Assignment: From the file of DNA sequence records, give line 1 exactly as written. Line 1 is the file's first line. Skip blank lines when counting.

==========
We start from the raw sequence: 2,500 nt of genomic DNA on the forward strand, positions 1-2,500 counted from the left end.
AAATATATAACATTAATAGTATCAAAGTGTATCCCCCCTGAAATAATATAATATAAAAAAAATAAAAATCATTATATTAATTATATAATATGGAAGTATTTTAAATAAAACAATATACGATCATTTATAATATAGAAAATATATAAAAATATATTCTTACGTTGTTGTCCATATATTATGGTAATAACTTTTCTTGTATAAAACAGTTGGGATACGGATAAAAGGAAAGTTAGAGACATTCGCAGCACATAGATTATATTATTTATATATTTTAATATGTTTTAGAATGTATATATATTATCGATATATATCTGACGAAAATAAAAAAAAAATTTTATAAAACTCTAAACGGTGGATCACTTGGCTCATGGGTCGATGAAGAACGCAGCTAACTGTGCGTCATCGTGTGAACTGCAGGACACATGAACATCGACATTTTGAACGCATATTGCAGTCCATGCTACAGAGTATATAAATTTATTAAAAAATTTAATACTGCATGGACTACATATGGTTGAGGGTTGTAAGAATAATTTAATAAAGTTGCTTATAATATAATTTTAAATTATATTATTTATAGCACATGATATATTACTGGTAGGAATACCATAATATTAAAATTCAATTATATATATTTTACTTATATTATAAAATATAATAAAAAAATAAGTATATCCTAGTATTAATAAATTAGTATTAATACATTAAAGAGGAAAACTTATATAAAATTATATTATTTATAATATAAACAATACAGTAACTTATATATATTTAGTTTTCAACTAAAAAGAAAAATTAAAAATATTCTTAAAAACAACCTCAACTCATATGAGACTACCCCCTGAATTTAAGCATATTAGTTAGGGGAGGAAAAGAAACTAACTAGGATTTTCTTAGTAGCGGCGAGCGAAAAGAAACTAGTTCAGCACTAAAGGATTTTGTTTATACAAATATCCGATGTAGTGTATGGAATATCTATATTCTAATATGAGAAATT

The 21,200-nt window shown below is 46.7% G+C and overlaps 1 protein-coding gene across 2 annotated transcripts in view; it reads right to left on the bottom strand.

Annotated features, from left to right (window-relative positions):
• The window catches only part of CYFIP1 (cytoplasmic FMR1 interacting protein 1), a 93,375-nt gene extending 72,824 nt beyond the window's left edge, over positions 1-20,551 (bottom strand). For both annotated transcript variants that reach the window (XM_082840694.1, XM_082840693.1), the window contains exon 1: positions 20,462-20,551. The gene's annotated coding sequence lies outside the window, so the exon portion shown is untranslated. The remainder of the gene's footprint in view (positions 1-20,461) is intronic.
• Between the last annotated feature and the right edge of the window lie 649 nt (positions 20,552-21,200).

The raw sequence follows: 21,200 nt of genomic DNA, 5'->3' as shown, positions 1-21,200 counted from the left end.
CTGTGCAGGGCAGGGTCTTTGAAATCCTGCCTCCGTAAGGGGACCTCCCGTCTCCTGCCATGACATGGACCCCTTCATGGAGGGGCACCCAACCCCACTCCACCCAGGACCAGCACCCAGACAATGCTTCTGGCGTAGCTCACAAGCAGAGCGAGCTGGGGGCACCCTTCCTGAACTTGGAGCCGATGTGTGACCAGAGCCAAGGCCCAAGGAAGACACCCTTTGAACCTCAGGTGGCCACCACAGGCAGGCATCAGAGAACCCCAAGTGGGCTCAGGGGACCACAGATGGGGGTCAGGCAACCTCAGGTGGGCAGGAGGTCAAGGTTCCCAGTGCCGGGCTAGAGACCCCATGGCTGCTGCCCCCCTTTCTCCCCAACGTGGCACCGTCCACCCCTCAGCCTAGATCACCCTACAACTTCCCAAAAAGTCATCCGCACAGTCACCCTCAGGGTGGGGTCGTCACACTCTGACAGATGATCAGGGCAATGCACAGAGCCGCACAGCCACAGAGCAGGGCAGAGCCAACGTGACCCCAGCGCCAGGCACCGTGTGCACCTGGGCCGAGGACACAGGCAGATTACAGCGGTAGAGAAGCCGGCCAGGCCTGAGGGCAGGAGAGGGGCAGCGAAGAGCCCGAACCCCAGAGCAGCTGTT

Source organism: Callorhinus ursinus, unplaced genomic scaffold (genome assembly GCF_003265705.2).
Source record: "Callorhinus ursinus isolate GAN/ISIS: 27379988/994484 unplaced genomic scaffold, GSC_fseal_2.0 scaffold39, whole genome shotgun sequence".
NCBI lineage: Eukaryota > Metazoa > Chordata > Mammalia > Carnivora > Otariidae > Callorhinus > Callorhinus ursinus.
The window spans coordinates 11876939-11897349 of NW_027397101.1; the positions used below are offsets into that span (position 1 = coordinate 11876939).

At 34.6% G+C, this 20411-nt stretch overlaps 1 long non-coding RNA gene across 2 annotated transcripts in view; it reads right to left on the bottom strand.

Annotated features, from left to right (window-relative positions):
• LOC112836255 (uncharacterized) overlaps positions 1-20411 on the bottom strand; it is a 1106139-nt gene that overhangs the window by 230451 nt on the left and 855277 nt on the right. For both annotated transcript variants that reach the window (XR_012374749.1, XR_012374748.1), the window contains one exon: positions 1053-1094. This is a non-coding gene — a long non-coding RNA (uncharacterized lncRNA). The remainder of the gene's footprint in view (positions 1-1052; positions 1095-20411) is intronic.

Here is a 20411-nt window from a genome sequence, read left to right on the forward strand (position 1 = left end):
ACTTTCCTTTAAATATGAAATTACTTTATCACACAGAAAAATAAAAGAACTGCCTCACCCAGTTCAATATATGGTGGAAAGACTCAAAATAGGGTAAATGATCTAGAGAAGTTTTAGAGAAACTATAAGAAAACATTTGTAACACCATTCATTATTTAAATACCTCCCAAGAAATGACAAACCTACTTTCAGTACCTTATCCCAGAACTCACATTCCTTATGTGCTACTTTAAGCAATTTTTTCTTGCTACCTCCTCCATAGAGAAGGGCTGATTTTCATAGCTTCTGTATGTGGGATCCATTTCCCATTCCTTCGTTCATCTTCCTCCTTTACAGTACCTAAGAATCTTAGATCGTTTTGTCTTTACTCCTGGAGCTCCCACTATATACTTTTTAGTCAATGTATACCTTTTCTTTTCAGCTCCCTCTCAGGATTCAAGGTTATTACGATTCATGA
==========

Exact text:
We start from the raw sequence: 2,500 nt of genomic DNA on the forward strand, positions 1-2,500 counted from the left end.